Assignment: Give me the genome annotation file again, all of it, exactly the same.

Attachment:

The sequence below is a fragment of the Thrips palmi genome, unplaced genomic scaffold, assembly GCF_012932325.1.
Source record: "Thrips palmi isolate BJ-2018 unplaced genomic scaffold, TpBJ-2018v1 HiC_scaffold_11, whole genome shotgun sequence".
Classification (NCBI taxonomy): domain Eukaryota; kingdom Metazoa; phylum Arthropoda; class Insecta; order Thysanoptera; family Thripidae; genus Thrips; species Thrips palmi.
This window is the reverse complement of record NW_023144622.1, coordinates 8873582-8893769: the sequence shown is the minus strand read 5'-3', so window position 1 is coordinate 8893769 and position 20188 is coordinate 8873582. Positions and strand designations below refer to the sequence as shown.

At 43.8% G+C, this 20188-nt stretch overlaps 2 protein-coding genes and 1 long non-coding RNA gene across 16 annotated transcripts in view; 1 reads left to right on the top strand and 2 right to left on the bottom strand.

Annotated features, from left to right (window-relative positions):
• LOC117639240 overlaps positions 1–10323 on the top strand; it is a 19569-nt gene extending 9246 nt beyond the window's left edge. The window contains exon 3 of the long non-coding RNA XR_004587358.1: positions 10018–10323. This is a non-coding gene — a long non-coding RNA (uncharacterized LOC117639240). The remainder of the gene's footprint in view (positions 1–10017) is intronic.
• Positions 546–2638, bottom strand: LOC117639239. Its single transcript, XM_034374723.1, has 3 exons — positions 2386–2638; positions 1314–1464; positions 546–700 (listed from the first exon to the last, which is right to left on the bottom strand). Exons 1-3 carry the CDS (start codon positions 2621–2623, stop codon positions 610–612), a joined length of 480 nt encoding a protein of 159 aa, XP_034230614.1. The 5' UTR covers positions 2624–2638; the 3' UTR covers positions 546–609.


The sequence below is a fragment of the Thrips palmi genome, unplaced genomic scaffold, assembly GCF_012932325.1.
Source record: "Thrips palmi isolate BJ-2018 unplaced genomic scaffold, TpBJ-2018v1 HiC_scaffold_11, whole genome shotgun sequence".
Classification (NCBI taxonomy): domain Eukaryota; kingdom Metazoa; phylum Arthropoda; class Insecta; order Thysanoptera; family Thripidae; genus Thrips; species Thrips palmi.
This window is the reverse complement of record NW_023144622.1, coordinates 8873582-8893769: the sequence shown is the minus strand read 5'-3', so window position 1 is coordinate 8893769 and position 20188 is coordinate 8873582. Positions and strand designations below refer to the sequence as shown.

At 43.8% G+C, this 20188-nt stretch overlaps 2 protein-coding genes and 1 long non-coding RNA gene across 16 annotated transcripts in view; 1 reads left to right on the top strand and 2 right to left on the bottom strand.

Annotated features, from left to right (window-relative positions):
• LOC117639240 overlaps positions 1–10323 on the top strand; it is a 19569-nt gene extending 9246 nt beyond the window's left edge. The window contains exon 3 of the long non-coding RNA XR_004587358.1: positions 10018–10323. This is a non-coding gene — a long non-coding RNA (uncharacterized LOC117639240). The remainder of the gene's footprint in view (positions 1–10017) is intronic.
• Positions 546–2638, bottom strand: LOC117639239. Its single transcript, XM_034374723.1, has 3 exons — positions 2386–2638; positions 1314–1464; positions 546–700 (listed from the first exon to the last, which is right to left on the bottom strand). Exons 1-3 carry the CDS (start codon positions 2621–2623, stop codon positions 610–612), a joined length of 480 nt encoding a protein of 159 aa, XP_034230614.1. The 5' UTR covers positions 2624–2638; the 3' UTR covers positions 546–609.